As the government begins its crackdown on essay mill websites, it’s easy to see just how much pressure students are under to get top grades for their coursework these days. But writing a high-scoring paper doesn’t need to be complicated. We spoke to experts to get some simple techniques that will raise your writing game.
Tim Squirrell is a PhD student at the University of Edinburgh, and is teaching for the first time this year. When he was asked to deliver sessions on the art of essay-writing, he decided to publish a comprehensive (and brilliant) blog on the topic, offering wisdom gleaned from turning out two or three essays a week for his own undergraduate degree.
“There is a knack to it,” he says. “It took me until my second or third year at Cambridge to work it out. No one tells you how to put together an argument and push yourself from a 60 to a 70, but once you to get grips with how you’re meant to construct them, it’s simple.”
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The goal of writing any essay is to show that you can think critically about the material at hand (whatever it may be). This means going beyond regurgitating what you’ve read; if you’re just repeating other people’s arguments, you’re never going to trouble the upper end of the marking scale.
“You need to be using your higher cognitive abilities,” says Bryan Greetham, author of the bestselling How to Write Better Essays. “You’re not just showing understanding and recall, but analysing and synthesising ideas from different sources, then critically evaluating them. That’s where the marks lie.”
But what does critical evaluation actually look like? According to Squirrell, it’s simple: you need to “poke holes” in the texts you’re exploring and work out the ways in which “the authors aren’t perfect”.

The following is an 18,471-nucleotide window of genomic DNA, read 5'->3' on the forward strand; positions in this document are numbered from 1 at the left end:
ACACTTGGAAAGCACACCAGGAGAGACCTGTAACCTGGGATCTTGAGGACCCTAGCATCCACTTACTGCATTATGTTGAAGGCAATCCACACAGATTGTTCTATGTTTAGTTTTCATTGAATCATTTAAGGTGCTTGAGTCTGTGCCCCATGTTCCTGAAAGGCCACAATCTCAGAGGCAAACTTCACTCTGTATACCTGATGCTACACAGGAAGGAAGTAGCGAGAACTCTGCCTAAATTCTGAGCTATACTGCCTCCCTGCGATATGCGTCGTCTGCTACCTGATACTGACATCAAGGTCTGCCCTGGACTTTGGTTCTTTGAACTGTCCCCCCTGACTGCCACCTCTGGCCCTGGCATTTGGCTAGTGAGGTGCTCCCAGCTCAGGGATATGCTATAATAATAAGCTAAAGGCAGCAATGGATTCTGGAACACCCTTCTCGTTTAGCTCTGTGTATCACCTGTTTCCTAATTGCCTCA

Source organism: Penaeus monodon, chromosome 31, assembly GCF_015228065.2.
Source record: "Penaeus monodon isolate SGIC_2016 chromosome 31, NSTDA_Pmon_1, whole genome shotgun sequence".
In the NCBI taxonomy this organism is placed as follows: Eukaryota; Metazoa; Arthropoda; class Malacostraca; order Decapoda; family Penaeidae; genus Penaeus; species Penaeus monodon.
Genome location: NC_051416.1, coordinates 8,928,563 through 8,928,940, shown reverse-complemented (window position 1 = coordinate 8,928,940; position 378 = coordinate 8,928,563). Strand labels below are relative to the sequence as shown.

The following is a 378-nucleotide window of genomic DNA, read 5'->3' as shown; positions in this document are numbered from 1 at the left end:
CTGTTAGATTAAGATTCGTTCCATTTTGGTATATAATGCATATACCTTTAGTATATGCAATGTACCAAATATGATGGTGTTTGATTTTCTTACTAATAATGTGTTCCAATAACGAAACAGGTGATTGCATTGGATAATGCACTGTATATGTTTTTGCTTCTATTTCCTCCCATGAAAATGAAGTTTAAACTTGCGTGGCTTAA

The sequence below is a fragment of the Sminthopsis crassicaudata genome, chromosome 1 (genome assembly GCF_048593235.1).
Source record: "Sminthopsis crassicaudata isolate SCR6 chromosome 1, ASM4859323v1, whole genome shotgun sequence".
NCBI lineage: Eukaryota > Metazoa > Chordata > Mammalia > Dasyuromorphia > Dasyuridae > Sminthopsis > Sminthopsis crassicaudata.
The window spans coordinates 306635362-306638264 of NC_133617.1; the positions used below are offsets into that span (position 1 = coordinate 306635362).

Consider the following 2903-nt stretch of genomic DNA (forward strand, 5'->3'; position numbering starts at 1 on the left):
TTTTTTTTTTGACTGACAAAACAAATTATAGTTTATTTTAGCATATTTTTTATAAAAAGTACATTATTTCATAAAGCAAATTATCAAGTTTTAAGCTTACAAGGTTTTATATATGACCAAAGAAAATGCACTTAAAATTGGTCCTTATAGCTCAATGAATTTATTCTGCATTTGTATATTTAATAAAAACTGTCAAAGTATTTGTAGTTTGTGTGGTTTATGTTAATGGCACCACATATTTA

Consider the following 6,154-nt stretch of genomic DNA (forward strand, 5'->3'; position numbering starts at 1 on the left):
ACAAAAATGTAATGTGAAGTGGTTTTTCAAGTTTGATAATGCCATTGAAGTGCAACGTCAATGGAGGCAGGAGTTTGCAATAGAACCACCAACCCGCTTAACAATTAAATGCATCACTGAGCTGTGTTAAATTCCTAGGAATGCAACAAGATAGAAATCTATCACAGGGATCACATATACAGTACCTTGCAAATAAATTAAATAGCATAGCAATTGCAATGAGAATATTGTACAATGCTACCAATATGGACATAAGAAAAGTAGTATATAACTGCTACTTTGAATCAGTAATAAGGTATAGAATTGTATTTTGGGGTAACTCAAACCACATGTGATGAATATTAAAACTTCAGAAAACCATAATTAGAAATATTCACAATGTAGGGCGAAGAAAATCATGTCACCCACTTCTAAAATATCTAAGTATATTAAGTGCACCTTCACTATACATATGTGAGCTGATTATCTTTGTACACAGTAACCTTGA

“That can be an intimidating idea,” he says. “You’re reading something that someone has probably spent their career studying, so how can you, as an undergraduate, critique it?
“The answer is that you’re not going to discover some gaping flaw in Foucault’s History of Sexuality Volume 3, but you are going to be able to say: ‘There are issues with these certain accounts, here is how you might resolve those’. That’s the difference between a 60-something essay and a 70-something essay.”
Critique your own arguments
Once you’ve cast a critical eye over the texts, you should turn it back on your own arguments. This may feel like going against the grain of what you’ve learned about writing academic essays, but it’s the key to drawing out developed points.
“We’re taught at an early age to present both sides of the argument,” Squirrell continues. “Then you get to university and you’re told to present one side of the argument and sustain it throughout the piece. But that’s not quite it: you need to figure out what the strongest objections to your own argument would be. Write them and try to respond to them, so you become aware of flaws in your reasoning. Every argument has its limits and if you can try and explore those, the markers will often reward that.”
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Fine, use Wikipedia then
The use of Wikipedia for research is a controversial topic among academics, with many advising their students to stay away from the site altogether.